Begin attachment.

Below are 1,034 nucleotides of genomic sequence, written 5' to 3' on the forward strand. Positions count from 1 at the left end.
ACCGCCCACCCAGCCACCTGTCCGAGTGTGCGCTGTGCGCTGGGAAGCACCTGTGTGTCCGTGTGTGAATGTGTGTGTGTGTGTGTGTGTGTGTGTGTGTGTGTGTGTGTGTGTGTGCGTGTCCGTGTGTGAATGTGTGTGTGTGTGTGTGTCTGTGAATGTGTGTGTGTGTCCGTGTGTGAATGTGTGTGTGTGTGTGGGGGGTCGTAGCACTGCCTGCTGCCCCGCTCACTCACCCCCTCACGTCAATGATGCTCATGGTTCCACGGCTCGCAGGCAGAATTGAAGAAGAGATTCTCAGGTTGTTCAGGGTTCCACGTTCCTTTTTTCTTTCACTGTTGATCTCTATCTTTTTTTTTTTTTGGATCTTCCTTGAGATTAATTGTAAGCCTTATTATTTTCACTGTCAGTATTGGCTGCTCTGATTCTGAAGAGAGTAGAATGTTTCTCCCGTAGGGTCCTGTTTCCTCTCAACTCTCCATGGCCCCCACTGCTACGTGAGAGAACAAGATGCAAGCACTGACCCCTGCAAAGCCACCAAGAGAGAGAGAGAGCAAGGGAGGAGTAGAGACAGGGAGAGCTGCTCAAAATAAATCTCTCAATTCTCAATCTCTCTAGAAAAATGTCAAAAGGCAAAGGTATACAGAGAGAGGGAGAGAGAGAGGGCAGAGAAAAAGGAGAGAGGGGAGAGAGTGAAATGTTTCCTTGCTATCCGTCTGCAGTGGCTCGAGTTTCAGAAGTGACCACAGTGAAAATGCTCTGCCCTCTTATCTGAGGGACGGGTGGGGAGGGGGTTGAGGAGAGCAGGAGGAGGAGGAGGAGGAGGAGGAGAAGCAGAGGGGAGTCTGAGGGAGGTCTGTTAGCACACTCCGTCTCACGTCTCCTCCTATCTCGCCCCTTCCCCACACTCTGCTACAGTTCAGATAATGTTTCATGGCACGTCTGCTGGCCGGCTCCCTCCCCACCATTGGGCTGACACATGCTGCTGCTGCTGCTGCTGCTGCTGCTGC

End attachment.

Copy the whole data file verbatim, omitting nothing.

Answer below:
Below are 1,034 nucleotides of genomic sequence, written 5' to 3' on the forward strand. Positions count from 1 at the left end.
ACCGCCCACCCAGCCACCTGTCCGAGTGTGCGCTGTGCGCTGGGAAGCACCTGTGTGTCCGTGTGTGAATGTGTGTGTGTGTGTGTGTGTGTGTGTGTGTGTGTGTGTGTGTGTGTGCGTGTCCGTGTGTGAATGTGTGTGTGTGTGTGTGTCTGTGAATGTGTGTGTGTGTCCGTGTGTGAATGTGTGTGTGTGTGTGGGGGGTCGTAGCACTGCCTGCTGCCCCGCTCACTCACCCCCTCACGTCAATGATGCTCATGGTTCCACGGCTCGCAGGCAGAATTGAAGAAGAGATTCTCAGGTTGTTCAGGGTTCCACGTTCCTTTTTTCTTTCACTGTTGATCTCTATCTTTTTTTTTTTTTGGATCTTCCTTGAGATTAATTGTAAGCCTTATTATTTTCACTGTCAGTATTGGCTGCTCTGATTCTGAAGAGAGTAGAATGTTTCTCCCGTAGGGTCCTGTTTCCTCTCAACTCTCCATGGCCCCCACTGCTACGTGAGAGAACAAGATGCAAGCACTGACCCCTGCAAAGCCACCAAGAGAGAGAGAGAGCAAGGGAGGAGTAGAGACAGGGAGAGCTGCTCAAAATAAATCTCTCAATTCTCAATCTCTCTAGAAAAATGTCAAAAGGCAAAGGTATACAGAGAGAGGGAGAGAGAGAGGGCAGAGAAAAAGGAGAGAGGGGAGAGAGTGAAATGTTTCCTTGCTATCCGTCTGCAGTGGCTCGAGTTTCAGAAGTGACCACAGTGAAAATGCTCTGCCCTCTTATCTGAGGGACGGGTGGGGAGGGGGTTGAGGAGAGCAGGAGGAGGAGGAGGAGGAGGAGGAGAAGCAGAGGGGAGTCTGAGGGAGGTCTGTTAGCACACTCCGTCTCACGTCTCCTCCTATCTCGCCCCTTCCCCACACTCTGCTACAGTTCAGATAATGTTTCATGGCACGTCTGCTGGCCGGCTCCCTCCCCACCATTGGGCTGACACATGCTGCTGCTGCTGCTGCTGCTGCTGCTGC